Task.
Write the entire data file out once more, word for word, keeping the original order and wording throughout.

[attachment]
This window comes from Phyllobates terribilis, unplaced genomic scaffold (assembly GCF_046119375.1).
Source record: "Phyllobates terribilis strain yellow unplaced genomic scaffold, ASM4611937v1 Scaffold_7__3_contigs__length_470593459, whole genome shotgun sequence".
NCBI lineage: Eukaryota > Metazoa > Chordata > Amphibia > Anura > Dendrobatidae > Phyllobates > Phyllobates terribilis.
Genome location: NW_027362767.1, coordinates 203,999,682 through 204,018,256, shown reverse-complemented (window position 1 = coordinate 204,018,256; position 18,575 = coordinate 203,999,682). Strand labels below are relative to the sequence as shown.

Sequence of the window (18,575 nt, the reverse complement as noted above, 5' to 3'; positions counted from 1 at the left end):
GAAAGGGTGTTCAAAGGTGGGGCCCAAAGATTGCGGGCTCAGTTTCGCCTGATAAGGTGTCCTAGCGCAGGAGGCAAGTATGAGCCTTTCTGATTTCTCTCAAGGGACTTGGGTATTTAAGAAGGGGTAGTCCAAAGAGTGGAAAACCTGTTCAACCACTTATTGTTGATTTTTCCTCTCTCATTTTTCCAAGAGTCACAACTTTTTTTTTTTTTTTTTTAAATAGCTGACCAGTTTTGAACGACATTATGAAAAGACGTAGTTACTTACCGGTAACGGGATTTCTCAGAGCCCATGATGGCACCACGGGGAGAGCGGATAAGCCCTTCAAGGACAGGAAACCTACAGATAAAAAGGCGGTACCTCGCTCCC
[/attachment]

This window comes from Phyllobates terribilis, unplaced genomic scaffold (assembly GCF_046119375.1).
Source record: "Phyllobates terribilis strain yellow unplaced genomic scaffold, ASM4611937v1 Scaffold_7__3_contigs__length_470593459, whole genome shotgun sequence".
NCBI lineage: Eukaryota > Metazoa > Chordata > Amphibia > Anura > Dendrobatidae > Phyllobates > Phyllobates terribilis.
Genome location: NW_027362767.1, coordinates 203,999,682 through 204,018,256, shown reverse-complemented (window position 1 = coordinate 204,018,256; position 18,575 = coordinate 203,999,682). Strand labels below are relative to the sequence as shown.

Sequence of the window (18,575 nt, the reverse complement as noted above, 5' to 3'; positions counted from 1 at the left end):
GAAAGGGTGTTCAAAGGTGGGGCCCAAAGATTGCGGGCTCAGTTTCGCCTGATAAGGTGTCCTAGCGCAGGAGGCAAGTATGAGCCTTTCTGATTTCTCTCAAGGGACTTGGGTATTTAAGAAGGGGTAGTCCAAAGAGTGGAAAACCTGTTCAACCACTTATTGTTGATTTTTCCTCTCTCATTTTTCCAAGAGTCACAACTTTTTTTTTTTTTTTTTTAAATAGCTGACCAGTTTTGAACGACATTATGAAAAGACGTAGTTACTTACCGGTAACGGGATTTCTCAGAGCCCATGATGGCACCACGGGGAGAGCGGATAAGCCCTTCAAGGACAGGAAACCTACAGATAAAAAGGCGGTACCTCGCTCCC